You can’t study covert communications for long without coming across steganography. It’s been used in different forms throughout the largest wars in recorded history to convey information between allies without arousing suspicion among the enemy.
In World War II, allied armies exchanged information by hiding images and words in photosensitive glass that would only reveal its message once heated to a high temperature. Even Leonardo Da Vinci used steganography to embed a secret message in ‘The Last Supper’.
Steganography is an ancient practice. The term is Greek in origin, derived from the words στεγανός which means ‘to conceal’, and γράφω which means ‘to write’. Broadly defined, steganography is the practice of concealing secret messages in an ordinary file, message, image or video.
The first recorded uses of steganography can be traced back to 440 BC when Herodotus mentioned two examples in his ‘Histories’. The first example concerned Histiaeus sending a message to Aristagoras by shaving the head of his most trusted servant, writing the message on his scalp, and then sending him on his way once the hair had grown back. The second, perhaps better-known example is when Demaratus used wax tablets to send a warning about a forthcoming attack to Greece.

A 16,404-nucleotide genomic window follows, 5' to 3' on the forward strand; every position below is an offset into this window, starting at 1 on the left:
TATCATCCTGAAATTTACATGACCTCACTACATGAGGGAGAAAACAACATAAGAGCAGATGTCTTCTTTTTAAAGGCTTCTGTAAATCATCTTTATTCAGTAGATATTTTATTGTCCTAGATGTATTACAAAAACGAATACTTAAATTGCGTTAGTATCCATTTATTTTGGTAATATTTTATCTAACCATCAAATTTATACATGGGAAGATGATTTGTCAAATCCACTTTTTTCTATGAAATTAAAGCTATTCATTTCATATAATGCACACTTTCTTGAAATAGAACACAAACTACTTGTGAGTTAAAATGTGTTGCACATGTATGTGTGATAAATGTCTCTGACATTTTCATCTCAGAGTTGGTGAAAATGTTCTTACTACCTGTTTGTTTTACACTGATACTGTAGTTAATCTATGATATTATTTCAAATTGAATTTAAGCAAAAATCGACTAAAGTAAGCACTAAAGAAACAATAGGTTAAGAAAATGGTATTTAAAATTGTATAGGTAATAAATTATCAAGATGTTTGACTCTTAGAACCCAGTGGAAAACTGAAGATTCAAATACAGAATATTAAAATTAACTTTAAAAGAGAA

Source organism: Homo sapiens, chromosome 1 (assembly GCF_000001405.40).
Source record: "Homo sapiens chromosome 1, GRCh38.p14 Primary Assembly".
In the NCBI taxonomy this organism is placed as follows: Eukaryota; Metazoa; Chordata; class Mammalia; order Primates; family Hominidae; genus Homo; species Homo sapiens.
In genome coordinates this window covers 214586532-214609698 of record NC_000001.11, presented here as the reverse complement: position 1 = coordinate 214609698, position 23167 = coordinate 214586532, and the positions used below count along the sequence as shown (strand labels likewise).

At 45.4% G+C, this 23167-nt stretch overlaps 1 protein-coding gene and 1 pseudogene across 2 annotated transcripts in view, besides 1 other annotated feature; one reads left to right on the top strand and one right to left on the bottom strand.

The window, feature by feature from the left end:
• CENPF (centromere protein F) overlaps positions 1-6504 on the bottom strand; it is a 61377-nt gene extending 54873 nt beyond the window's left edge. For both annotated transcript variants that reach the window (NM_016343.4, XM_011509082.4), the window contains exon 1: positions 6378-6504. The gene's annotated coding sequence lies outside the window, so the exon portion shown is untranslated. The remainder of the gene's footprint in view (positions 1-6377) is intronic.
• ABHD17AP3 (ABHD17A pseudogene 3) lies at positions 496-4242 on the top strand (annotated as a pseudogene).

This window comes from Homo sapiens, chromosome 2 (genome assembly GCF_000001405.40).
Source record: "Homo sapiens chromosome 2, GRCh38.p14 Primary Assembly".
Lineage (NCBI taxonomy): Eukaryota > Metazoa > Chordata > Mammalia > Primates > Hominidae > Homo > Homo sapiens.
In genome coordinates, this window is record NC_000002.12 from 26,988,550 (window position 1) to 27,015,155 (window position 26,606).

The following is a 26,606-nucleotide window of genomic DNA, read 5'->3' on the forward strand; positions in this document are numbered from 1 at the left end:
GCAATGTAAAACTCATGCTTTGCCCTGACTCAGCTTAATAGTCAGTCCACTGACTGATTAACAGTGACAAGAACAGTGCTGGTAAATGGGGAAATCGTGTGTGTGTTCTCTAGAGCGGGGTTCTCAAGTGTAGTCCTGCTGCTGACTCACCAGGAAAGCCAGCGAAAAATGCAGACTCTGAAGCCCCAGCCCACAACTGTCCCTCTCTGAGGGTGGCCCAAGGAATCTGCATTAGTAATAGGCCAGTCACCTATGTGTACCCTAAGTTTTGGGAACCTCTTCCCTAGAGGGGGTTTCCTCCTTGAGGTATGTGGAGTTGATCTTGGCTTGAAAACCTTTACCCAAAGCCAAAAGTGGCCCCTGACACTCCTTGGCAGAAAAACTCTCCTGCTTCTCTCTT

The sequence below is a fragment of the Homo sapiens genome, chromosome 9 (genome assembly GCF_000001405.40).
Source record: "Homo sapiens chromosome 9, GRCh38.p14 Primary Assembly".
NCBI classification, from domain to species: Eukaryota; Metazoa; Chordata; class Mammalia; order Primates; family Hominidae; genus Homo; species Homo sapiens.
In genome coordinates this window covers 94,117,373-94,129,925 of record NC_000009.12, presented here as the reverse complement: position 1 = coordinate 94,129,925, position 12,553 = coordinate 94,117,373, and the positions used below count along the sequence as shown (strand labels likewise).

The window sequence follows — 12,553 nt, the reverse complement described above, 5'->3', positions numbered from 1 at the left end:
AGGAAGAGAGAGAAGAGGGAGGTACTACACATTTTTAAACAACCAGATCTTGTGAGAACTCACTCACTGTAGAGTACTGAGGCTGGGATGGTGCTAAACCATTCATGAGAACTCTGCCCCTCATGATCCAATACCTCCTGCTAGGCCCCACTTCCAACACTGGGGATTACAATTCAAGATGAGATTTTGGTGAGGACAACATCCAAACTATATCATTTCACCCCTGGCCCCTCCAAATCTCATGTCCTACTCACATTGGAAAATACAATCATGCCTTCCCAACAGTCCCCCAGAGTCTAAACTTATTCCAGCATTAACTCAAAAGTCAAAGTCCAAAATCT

Today, Steganography is widely used with reference to cyber criminals when describing their tactics, techniques, and procedures (TTPs).
Whilst steganography and cryptograhy are often used interchangeably, they shouldn't be confused with one another. They both refer to secret communication, but there’s a fundamental difference separating them.
Where steganography attempts to conceal the existence of a message so that it cannot be found, cryptography attempts to obscure the content of a message so that it cannot be decoded or understood. To put it another way, steganographic messages are invisible to the casual observer, but legible once located. Conversely, encrypted messages are seldom disguised (and therefore visible to all), but impossible to read without a key.
The obvious advantage of steganography over cryptography is that the secret message does not attract attention to itself. Encrypted messages – no matter how unbreakable – naturally arouse interest.
When combined, steganography and cryptography can provide two levels of security. Data encryption can be performed by a piece of software, and then the cipher text can be embedded in an image or any other media with the help of a stego key. The combination of the two methods will enhance the security of the data embedded.
A representation of a combined concept of steganography and cryptography can be seen below:
Cyber criminals have been using steganography for some time now to trick victims and smuggle malicious payloads past security scanners and firewalls. The first known use of steganography in a cyber attack was in 2011 with the Duqu malware. Duqu encrypted and embedded data into a JPEG file and sent it to the attackers’ controlled C2 server as an image, therefore raising no suspicion.